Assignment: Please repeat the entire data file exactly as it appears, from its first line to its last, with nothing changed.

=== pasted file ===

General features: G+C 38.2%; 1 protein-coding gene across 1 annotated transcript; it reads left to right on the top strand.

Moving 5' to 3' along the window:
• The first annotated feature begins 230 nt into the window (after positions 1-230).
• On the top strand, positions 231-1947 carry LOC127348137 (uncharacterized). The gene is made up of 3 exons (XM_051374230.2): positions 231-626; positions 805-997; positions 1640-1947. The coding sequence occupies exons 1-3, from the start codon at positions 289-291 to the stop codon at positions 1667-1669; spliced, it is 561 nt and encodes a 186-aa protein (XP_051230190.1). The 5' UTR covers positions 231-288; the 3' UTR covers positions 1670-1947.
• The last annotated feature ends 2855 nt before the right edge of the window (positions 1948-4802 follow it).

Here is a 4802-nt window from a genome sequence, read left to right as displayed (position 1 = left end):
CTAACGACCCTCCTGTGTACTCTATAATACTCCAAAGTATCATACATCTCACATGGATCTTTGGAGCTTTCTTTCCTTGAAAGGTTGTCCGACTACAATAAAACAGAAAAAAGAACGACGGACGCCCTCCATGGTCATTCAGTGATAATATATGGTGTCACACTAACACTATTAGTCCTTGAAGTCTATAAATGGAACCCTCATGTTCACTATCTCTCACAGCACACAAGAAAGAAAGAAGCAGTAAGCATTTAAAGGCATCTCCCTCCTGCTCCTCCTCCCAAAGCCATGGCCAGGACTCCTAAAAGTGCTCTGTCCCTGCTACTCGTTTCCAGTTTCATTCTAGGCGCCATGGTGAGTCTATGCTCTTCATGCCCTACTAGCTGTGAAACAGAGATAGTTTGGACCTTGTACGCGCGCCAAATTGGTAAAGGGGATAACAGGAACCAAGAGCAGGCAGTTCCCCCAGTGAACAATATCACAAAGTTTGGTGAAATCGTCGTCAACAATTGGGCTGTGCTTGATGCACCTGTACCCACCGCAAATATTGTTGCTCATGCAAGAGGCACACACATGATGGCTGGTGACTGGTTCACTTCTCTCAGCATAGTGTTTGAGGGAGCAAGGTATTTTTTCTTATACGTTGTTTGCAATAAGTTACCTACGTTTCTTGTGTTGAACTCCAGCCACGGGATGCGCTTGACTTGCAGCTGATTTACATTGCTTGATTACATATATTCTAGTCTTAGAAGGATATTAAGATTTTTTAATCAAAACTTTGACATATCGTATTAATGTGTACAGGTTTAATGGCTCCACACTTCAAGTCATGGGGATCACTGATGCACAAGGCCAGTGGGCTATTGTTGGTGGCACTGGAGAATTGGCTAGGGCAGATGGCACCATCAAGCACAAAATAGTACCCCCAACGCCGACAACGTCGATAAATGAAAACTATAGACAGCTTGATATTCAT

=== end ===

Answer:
General features: G+C 38.2%; 1 protein-coding gene across 1 annotated transcript; it reads left to right on the top strand.

Moving 5' to 3' along the window:
• The first annotated feature begins 230 nt into the window (after positions 1-230).
• On the top strand, positions 231-1947 carry LOC127348137 (uncharacterized). The gene is made up of 3 exons (XM_051374230.2): positions 231-626; positions 805-997; positions 1640-1947. The coding sequence occupies exons 1-3, from the start codon at positions 289-291 to the stop codon at positions 1667-1669; spliced, it is 561 nt and encodes a 186-aa protein (XP_051230190.1). The 5' UTR covers positions 231-288; the 3' UTR covers positions 1670-1947.
• The last annotated feature ends 2855 nt before the right edge of the window (positions 1948-4802 follow it).

Here is a 4802-nt window from a genome sequence, read left to right as displayed (position 1 = left end):
CTAACGACCCTCCTGTGTACTCTATAATACTCCAAAGTATCATACATCTCACATGGATCTTTGGAGCTTTCTTTCCTTGAAAGGTTGTCCGACTACAATAAAACAGAAAAAAGAACGACGGACGCCCTCCATGGTCATTCAGTGATAATATATGGTGTCACACTAACACTATTAGTCCTTGAAGTCTATAAATGGAACCCTCATGTTCACTATCTCTCACAGCACACAAGAAAGAAAGAAGCAGTAAGCATTTAAAGGCATCTCCCTCCTGCTCCTCCTCCCAAAGCCATGGCCAGGACTCCTAAAAGTGCTCTGTCCCTGCTACTCGTTTCCAGTTTCATTCTAGGCGCCATGGTGAGTCTATGCTCTTCATGCCCTACTAGCTGTGAAACAGAGATAGTTTGGACCTTGTACGCGCGCCAAATTGGTAAAGGGGATAACAGGAACCAAGAGCAGGCAGTTCCCCCAGTGAACAATATCACAAAGTTTGGTGAAATCGTCGTCAACAATTGGGCTGTGCTTGATGCACCTGTACCCACCGCAAATATTGTTGCTCATGCAAGAGGCACACACATGATGGCTGGTGACTGGTTCACTTCTCTCAGCATAGTGTTTGAGGGAGCAAGGTATTTTTTCTTATACGTTGTTTGCAATAAGTTACCTACGTTTCTTGTGTTGAACTCCAGCCACGGGATGCGCTTGACTTGCAGCTGATTTACATTGCTTGATTACATATATTCTAGTCTTAGAAGGATATTAAGATTTTTTAATCAAAACTTTGACATATCGTATTAATGTGTACAGGTTTAATGGCTCCACACTTCAAGTCATGGGGATCACTGATGCACAAGGCCAGTGGGCTATTGTTGGTGGCACTGGAGAATTGGCTAGGGCAGATGGCACCATCAAGCACAAAATAGTACCCCCAACGCCGACAACGTCGATAAATGAAAACTATAGACAGCTTGATATTCAT